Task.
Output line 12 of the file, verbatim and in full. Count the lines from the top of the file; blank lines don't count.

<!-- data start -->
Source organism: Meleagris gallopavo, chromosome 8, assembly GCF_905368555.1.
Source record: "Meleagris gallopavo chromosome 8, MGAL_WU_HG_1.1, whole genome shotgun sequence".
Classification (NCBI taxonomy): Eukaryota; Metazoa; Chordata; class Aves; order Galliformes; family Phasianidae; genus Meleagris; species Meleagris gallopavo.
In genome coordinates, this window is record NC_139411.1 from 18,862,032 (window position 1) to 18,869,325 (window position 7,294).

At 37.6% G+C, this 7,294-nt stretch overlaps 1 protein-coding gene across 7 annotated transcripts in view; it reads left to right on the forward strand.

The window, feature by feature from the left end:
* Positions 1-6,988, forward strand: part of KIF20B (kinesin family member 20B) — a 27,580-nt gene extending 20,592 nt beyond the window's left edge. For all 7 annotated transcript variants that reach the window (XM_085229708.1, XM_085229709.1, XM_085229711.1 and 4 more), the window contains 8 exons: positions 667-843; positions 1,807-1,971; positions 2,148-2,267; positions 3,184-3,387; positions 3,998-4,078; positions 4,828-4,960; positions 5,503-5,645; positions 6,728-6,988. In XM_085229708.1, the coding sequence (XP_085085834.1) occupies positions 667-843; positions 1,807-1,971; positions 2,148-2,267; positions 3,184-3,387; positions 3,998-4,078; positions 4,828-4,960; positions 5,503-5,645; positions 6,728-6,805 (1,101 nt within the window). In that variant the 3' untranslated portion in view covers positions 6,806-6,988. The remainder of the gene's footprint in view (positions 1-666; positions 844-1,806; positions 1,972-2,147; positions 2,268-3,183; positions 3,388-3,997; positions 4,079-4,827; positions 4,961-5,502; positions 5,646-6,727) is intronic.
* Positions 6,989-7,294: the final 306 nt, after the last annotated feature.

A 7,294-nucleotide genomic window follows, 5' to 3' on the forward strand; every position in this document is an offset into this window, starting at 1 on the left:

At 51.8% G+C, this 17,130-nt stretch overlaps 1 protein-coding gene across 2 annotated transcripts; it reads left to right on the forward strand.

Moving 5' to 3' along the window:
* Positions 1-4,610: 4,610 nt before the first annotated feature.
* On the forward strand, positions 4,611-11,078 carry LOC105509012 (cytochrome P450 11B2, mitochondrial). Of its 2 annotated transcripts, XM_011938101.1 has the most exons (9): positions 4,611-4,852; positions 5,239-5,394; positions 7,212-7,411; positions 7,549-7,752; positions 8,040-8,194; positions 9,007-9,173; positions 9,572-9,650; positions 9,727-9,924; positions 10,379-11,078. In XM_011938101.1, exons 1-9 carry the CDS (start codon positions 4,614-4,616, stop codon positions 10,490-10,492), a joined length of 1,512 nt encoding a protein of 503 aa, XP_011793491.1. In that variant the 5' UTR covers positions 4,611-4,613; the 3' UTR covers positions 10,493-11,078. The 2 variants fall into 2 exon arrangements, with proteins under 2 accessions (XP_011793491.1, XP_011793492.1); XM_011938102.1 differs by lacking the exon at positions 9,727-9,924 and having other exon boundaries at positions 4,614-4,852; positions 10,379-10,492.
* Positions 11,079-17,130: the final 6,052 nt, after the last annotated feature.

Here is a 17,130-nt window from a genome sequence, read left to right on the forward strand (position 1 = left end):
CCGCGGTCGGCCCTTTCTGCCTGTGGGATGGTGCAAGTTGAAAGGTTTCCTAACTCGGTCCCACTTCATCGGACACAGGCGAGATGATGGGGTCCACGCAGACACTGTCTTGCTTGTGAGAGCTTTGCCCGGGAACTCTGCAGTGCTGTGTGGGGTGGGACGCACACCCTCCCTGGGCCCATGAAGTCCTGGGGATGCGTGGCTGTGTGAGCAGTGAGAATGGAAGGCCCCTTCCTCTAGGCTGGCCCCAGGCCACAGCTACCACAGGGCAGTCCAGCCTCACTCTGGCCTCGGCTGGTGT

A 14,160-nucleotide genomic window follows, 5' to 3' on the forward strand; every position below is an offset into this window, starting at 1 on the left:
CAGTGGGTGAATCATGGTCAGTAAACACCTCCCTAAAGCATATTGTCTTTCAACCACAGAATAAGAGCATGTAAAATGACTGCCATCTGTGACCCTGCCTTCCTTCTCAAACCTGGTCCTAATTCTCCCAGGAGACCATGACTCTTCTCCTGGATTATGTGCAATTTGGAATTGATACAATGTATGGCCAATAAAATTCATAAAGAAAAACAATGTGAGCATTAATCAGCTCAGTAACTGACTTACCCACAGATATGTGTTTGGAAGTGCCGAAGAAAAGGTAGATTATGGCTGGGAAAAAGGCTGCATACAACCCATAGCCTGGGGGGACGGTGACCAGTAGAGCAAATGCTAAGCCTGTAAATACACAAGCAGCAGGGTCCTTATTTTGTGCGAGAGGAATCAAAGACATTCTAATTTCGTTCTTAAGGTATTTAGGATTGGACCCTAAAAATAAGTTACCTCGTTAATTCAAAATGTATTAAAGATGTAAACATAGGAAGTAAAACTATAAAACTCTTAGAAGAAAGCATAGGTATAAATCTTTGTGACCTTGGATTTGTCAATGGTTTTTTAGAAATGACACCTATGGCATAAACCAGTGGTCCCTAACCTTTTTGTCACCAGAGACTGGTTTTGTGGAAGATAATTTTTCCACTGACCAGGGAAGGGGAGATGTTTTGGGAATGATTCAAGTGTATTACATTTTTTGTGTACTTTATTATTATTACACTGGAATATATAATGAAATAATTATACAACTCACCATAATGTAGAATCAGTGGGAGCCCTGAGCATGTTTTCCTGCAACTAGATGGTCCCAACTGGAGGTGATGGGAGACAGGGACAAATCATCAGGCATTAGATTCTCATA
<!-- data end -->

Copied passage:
* Positions 1-4,610: 4,610 nt before the first annotated feature.